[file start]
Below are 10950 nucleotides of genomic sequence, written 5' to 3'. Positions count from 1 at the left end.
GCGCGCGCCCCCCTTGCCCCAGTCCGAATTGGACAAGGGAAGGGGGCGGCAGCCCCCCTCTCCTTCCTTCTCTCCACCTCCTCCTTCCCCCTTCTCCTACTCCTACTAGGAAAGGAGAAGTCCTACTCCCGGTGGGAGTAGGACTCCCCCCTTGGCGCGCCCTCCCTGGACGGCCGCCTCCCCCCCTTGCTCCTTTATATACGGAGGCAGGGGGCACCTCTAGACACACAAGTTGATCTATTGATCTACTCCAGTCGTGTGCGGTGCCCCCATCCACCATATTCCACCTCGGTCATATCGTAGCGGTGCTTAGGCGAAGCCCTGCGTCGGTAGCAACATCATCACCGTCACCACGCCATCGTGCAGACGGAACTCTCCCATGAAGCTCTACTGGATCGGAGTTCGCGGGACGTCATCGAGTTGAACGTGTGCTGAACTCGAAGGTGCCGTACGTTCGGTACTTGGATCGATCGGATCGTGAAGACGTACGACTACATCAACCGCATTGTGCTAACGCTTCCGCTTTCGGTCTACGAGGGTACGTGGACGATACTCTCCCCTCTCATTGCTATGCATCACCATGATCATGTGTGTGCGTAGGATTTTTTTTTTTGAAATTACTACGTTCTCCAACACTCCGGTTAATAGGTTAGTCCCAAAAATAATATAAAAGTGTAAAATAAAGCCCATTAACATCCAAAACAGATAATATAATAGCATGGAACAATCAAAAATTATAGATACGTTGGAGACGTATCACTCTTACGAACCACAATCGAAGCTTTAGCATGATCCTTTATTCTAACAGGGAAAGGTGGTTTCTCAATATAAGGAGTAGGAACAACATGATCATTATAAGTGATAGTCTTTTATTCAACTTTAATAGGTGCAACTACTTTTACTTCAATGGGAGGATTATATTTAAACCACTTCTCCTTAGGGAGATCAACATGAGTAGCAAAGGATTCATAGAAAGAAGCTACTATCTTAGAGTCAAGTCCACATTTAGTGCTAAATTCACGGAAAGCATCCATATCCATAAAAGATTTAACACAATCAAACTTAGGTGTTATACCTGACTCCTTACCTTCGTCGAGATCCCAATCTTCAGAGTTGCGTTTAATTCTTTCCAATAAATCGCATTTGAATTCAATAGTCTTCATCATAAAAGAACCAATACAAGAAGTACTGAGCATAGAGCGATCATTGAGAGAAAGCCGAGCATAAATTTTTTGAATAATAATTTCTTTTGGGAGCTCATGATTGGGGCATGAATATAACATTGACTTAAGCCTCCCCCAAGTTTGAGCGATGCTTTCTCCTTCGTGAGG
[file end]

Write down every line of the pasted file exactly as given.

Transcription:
Below are 10950 nucleotides of genomic sequence, written 5' to 3'. Positions count from 1 at the left end.
GCGCGCGCCCCCCTTGCCCCAGTCCGAATTGGACAAGGGAAGGGGGCGGCAGCCCCCCTCTCCTTCCTTCTCTCCACCTCCTCCTTCCCCCTTCTCCTACTCCTACTAGGAAAGGAGAAGTCCTACTCCCGGTGGGAGTAGGACTCCCCCCTTGGCGCGCCCTCCCTGGACGGCCGCCTCCCCCCCTTGCTCCTTTATATACGGAGGCAGGGGGCACCTCTAGACACACAAGTTGATCTATTGATCTACTCCAGTCGTGTGCGGTGCCCCCATCCACCATATTCCACCTCGGTCATATCGTAGCGGTGCTTAGGCGAAGCCCTGCGTCGGTAGCAACATCATCACCGTCACCACGCCATCGTGCAGACGGAACTCTCCCATGAAGCTCTACTGGATCGGAGTTCGCGGGACGTCATCGAGTTGAACGTGTGCTGAACTCGAAGGTGCCGTACGTTCGGTACTTGGATCGATCGGATCGTGAAGACGTACGACTACATCAACCGCATTGTGCTAACGCTTCCGCTTTCGGTCTACGAGGGTACGTGGACGATACTCTCCCCTCTCATTGCTATGCATCACCATGATCATGTGTGTGCGTAGGATTTTTTTTTTTGAAATTACTACGTTCTCCAACACTCCGGTTAATAGGTTAGTCCCAAAAATAATATAAAAGTGTAAAATAAAGCCCATTAACATCCAAAACAGATAATATAATAGCATGGAACAATCAAAAATTATAGATACGTTGGAGACGTATCACTCTTACGAACCACAATCGAAGCTTTAGCATGATCCTTTATTCTAACAGGGAAAGGTGGTTTCTCAATATAAGGAGTAGGAACAACATGATCATTATAAGTGATAGTCTTTTATTCAACTTTAATAGGTGCAACTACTTTTACTTCAATGGGAGGATTATATTTAAACCACTTCTCCTTAGGGAGATCAACATGAGTAGCAAAGGATTCATAGAAAGAAGCTACTATCTTAGAGTCAAGTCCACATTTAGTGCTAAATTCACGGAAAGCATCCATATCCATAAAAGATTTAACACAATCAAACTTAGGTGTTATACCTGACTCCTTACCTTCGTCGAGATCCCAATCTTCAGAGTTGCGTTTAATTCTTTCCAATAAATCGCATTTGAATTCAATAGTCTTCATCATAAAAGAACCAATACAAGAAGTACTGAGCATAGAGCGATCATTGAGAGAAAGCCGAGCATAAATTTTTTGAATAATAATTTCTTTTGGGAGCTCATGATTGGGGCATGAATATAACATTGACTTAAGCCTCCCCCAAGTTTGAGCGATGCTTTCTCCTTCGTGAGG